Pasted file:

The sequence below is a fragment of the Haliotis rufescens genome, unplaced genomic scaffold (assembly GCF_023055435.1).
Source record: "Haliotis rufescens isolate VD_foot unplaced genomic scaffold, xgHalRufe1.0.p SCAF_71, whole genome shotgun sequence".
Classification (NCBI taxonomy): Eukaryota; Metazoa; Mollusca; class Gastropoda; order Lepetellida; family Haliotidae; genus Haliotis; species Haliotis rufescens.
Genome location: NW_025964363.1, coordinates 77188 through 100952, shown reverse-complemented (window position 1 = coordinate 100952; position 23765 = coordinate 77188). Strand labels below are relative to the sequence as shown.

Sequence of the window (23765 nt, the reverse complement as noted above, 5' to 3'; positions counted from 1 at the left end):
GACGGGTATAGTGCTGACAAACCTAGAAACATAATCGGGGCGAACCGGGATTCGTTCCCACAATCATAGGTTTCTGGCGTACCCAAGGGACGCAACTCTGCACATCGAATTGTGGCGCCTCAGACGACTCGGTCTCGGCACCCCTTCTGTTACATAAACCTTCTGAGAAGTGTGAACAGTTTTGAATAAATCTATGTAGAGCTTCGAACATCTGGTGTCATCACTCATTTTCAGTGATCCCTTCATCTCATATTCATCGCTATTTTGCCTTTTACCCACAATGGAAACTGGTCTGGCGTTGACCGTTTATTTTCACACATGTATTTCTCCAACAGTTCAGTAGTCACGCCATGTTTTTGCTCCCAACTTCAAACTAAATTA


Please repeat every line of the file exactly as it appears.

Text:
The sequence below is a fragment of the Haliotis rufescens genome, unplaced genomic scaffold (assembly GCF_023055435.1).
Source record: "Haliotis rufescens isolate VD_foot unplaced genomic scaffold, xgHalRufe1.0.p SCAF_71, whole genome shotgun sequence".
Classification (NCBI taxonomy): Eukaryota; Metazoa; Mollusca; class Gastropoda; order Lepetellida; family Haliotidae; genus Haliotis; species Haliotis rufescens.
Genome location: NW_025964363.1, coordinates 77188 through 100952, shown reverse-complemented (window position 1 = coordinate 100952; position 23765 = coordinate 77188). Strand labels below are relative to the sequence as shown.

Sequence of the window (23765 nt, the reverse complement as noted above, 5' to 3'; positions counted from 1 at the left end):
GACGGGTATAGTGCTGACAAACCTAGAAACATAATCGGGGCGAACCGGGATTCGTTCCCACAATCATAGGTTTCTGGCGTACCCAAGGGACGCAACTCTGCACATCGAATTGTGGCGCCTCAGACGACTCGGTCTCGGCACCCCTTCTGTTACATAAACCTTCTGAGAAGTGTGAACAGTTTTGAATAAATCTATGTAGAGCTTCGAACATCTGGTGTCATCACTCATTTTCAGTGATCCCTTCATCTCATATTCATCGCTATTTTGCCTTTTACCCACAATGGAAACTGGTCTGGCGTTGACCGTTTATTTTCACACATGTATTTCTCCAACAGTTCAGTAGTCACGCCATGTTTTTGCTCCCAACTTCAAACTAAATTA